Wednesday, April 27, 2016

Mayor Catherine Pugh and the prospects for a better Baltimore

Now that the votes are tallied, Baltimore saw a record primary turn-out, and the best candidate was nominated as the Democratic candidate for Mayor, many are looking around wondering what can change and what will change?

Pugh, in her acceptance speech last night, rattled off the varies ailments that beset this city, high unemployment, lack of education, high poverty, high school drop-out rates, high addiction and high incarceration rates. High in all the wrong places.
Acceptance speech: (Photo: K Philipsen)

Pugh said she will govern with inclusion in mind  and that she will use the triple A bond rating, which the City has attained under Rawlings Blake, to build good neighborhoods all across the City.

Dan Rodricks opines this morning in his SUN column that Baltimore's solutions have to come from within. Contrary to that urban researcher David Rusk had determined in his 1995 book "Baltimore Unbound" that Baltimore had passed a "point of no return" and was doomed unless it would break out of its confines. Rusk proposed the merger of City and County with tax base sharing and a metro government. This is politically unattainable here, even though County Executive Kevin Kamenetz showed up on the stage last night to celebrate with Pugh, and even though city-county mergeres have been done successfully in cities as diverse as Lexington, Kentucky, Portland, Oregon, Indianapolis, Indiana and yes, Philadelphia, PA.

Although I wished Baltimore had proven Rusk wrong in the last 11 years after he wrote his doomsday book by having achieved a flourishing Baltimore, the uprising last year showed that Rusk's focus on race was actually quite accurate and our still stagnating population numbers are a reminder how hard it is to break the cycles. But I think neither Rodricks nor Rusk have it quite right. Maybe there is a mixture of the two. Let me explain.

Breaking out of the negative feedback loops does require more than can be had within. Rusk compares the solutions from within (community development corporations, grants and non-profit assists) to the challenge to running up a down elevator. The fact that very many efforts did not succeed in turning Sandtown Winchester around illustrates Rusk's point.
To break new ground, though, we don't need to expand the city at the perimeter as Rusk proclaims ("inelastic cities").

The City can expand within and achieve a better tax base, additional jobs and economic development by better using the space it has. To make use of those fallow spaces and buildings will require additional residents and additional companies to come to Baltimore. Growth and people coming in from the outside are the only way to obtain the necessary resources. If existing companies grow, if existing families stay, the better. But to do this requires fixing a lot of things for which we don't have the money and resources.Simply focusing on those who are already here, as understandable as this notion is, won't do, simply because the needs and the available resources to meet the needs are so out of whack.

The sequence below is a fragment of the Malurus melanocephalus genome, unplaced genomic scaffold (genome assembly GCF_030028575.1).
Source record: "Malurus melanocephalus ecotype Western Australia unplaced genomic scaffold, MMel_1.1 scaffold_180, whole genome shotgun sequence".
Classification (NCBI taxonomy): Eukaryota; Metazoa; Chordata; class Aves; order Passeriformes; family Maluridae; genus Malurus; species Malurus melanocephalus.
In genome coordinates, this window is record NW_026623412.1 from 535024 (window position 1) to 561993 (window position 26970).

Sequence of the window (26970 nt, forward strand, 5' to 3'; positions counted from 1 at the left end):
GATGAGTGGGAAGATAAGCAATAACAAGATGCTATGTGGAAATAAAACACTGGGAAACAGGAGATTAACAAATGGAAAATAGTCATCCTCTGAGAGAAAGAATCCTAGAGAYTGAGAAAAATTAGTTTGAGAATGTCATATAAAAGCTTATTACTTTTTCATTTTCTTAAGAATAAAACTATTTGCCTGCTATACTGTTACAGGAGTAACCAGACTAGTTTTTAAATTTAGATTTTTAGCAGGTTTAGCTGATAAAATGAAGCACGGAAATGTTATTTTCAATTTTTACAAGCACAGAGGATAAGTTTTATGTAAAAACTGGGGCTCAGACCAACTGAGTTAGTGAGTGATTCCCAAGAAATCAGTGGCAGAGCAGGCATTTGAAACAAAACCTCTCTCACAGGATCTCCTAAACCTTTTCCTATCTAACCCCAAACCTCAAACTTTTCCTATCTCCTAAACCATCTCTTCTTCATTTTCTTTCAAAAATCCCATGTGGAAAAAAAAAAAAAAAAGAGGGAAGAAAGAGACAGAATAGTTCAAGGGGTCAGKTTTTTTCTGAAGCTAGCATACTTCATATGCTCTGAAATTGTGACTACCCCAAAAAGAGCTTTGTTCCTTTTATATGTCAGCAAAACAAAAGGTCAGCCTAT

It is this simple truth that needs to be kept in mind when we consider how Catherine Pugh can "move this city forward". She has proven that she is the one who can act credibly in board rooms and in the streets of the neighborhoods (which was Mosby's slogan), and that is what is necessary so the two Baltimores won't drift further apart.
 (Photo: K Philipsen)

From the insight that Baltimore needs to grow within its boundaries follow a few very simple strategies, namely

  • Rehabilitation over demolition. Most empty buildings need to be refilled and not be demolished and the sites be turned into weedy meadows which do not generate taxes.
  • Support of companies and organizations that grow and create jobs and social capital (such as innovation small start-ups, social impact developers, large anchor institutions such as UM and Hopkins but also Under Armour, a company Rusk had not foreseen)
  • Better transportation to account for increased mobility needs from higher density

Local and national policy in the 21st century doesn't have to be a zero-sum game where it is all about how to move the chairs around on the deck of a sinking ship.

Instead, a dynamic city can, indeed, create growth and wealth from within, once a proper balance of resources and needs is achieved. For this to happen, though, the entrenched traditional tribes have to join forces and unleash the creative potential that Baltimore has. And the State has to be part of the journey. Catherine Pugh is well positioned to make this happen.The diverse group of people, black, Latino, white, standing with her at her celebration were a good indicator.

Klaus Philipsen, FAIA

SUN Opinion piece about five priorities for the designated mayoral candidate NOW